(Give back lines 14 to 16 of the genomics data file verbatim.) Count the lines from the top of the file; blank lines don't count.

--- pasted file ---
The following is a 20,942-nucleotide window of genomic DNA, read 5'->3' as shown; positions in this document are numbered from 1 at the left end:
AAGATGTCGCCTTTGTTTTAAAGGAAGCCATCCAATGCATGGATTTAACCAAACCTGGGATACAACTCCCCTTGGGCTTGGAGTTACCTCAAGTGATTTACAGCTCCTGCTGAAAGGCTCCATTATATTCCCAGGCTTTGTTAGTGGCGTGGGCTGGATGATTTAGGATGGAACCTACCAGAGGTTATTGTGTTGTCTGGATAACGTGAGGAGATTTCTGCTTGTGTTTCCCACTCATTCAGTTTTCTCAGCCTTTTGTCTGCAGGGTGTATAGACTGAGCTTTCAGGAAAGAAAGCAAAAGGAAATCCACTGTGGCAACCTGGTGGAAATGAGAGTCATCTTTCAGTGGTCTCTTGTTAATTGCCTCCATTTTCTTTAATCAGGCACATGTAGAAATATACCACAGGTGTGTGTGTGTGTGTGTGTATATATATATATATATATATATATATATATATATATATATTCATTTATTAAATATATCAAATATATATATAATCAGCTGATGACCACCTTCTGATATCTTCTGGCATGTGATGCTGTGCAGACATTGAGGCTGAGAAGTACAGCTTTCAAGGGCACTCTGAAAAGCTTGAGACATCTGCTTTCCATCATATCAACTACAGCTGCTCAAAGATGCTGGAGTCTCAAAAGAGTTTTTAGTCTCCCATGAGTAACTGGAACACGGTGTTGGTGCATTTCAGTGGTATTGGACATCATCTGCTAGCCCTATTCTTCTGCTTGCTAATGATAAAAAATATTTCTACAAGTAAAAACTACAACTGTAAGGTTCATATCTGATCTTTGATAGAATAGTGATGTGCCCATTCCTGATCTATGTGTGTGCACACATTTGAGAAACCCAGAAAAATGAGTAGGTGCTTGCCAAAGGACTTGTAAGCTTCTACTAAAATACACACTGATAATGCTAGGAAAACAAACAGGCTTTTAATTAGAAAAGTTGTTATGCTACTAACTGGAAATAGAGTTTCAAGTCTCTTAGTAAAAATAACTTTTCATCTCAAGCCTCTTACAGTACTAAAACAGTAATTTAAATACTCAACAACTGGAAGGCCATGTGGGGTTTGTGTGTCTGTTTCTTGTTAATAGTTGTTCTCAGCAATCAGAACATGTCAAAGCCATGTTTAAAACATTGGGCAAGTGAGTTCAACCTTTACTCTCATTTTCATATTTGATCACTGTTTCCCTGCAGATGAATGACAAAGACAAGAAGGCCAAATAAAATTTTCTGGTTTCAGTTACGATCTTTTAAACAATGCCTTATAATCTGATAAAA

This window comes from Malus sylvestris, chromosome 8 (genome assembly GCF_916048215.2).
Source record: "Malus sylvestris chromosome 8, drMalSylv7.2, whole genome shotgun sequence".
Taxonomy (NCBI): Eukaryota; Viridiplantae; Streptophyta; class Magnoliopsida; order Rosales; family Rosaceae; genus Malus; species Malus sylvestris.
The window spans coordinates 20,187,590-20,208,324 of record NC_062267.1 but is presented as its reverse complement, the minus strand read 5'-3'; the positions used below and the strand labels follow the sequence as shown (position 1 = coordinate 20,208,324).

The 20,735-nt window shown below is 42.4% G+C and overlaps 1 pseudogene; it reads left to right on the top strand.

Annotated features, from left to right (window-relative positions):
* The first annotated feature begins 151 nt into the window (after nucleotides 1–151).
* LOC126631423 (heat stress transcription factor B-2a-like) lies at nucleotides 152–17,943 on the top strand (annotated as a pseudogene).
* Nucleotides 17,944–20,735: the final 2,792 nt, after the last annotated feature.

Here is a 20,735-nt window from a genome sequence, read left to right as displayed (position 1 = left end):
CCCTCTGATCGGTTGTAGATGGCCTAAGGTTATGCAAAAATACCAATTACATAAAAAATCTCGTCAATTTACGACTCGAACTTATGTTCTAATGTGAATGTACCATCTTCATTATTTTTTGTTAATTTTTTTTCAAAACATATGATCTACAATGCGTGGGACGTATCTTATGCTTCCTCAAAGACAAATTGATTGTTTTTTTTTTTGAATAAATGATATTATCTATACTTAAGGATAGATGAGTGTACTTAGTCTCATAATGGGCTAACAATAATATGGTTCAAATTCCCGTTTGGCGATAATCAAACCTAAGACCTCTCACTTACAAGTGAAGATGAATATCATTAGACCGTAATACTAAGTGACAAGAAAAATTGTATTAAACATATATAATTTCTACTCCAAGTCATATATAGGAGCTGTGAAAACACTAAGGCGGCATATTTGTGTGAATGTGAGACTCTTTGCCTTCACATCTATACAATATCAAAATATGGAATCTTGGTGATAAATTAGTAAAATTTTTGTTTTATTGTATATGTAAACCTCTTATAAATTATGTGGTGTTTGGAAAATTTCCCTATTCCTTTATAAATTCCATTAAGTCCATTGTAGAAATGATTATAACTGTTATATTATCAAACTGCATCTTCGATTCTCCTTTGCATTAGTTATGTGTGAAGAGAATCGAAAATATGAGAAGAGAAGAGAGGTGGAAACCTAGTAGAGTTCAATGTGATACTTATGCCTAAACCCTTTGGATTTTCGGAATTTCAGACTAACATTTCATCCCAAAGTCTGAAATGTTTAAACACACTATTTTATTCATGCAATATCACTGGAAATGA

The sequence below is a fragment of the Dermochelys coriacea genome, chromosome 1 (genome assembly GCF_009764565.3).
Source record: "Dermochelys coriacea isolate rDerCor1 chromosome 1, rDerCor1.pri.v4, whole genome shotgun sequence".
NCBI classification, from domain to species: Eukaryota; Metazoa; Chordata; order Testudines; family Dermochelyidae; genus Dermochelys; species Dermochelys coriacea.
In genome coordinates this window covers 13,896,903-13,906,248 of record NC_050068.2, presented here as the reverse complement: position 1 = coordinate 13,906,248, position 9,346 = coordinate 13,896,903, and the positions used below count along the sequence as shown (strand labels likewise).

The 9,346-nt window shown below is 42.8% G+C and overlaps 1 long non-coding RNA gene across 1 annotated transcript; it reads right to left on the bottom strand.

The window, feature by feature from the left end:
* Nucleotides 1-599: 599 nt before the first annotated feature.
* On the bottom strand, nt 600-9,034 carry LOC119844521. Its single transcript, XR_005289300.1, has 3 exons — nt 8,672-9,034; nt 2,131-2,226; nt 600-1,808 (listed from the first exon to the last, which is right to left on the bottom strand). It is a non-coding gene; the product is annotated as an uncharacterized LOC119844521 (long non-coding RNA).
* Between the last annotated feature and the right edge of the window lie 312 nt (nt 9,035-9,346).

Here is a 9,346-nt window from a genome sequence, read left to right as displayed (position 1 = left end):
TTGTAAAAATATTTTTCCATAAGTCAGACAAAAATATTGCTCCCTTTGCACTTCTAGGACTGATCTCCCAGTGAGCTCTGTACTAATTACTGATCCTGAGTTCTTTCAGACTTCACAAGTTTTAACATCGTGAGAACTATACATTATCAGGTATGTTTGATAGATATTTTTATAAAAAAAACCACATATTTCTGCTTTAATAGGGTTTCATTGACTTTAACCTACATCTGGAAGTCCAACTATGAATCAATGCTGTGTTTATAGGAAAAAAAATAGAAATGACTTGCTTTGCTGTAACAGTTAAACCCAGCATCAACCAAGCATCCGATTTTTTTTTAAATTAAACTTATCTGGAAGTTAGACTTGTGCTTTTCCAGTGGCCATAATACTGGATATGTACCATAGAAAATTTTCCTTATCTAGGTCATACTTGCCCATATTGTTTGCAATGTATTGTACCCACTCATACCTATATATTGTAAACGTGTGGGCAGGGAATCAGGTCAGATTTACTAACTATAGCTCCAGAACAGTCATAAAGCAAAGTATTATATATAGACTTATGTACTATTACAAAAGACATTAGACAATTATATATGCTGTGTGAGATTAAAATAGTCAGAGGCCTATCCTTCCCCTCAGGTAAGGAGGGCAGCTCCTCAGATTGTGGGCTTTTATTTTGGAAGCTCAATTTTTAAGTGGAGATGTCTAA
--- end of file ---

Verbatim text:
The sequence below is a fragment of the Dermochelys coriacea genome, chromosome 1 (genome assembly GCF_009764565.3).
Source record: "Dermochelys coriacea isolate rDerCor1 chromosome 1, rDerCor1.pri.v4, whole genome shotgun sequence".
NCBI classification, from domain to species: Eukaryota; Metazoa; Chordata; order Testudines; family Dermochelyidae; genus Dermochelys; species Dermochelys coriacea.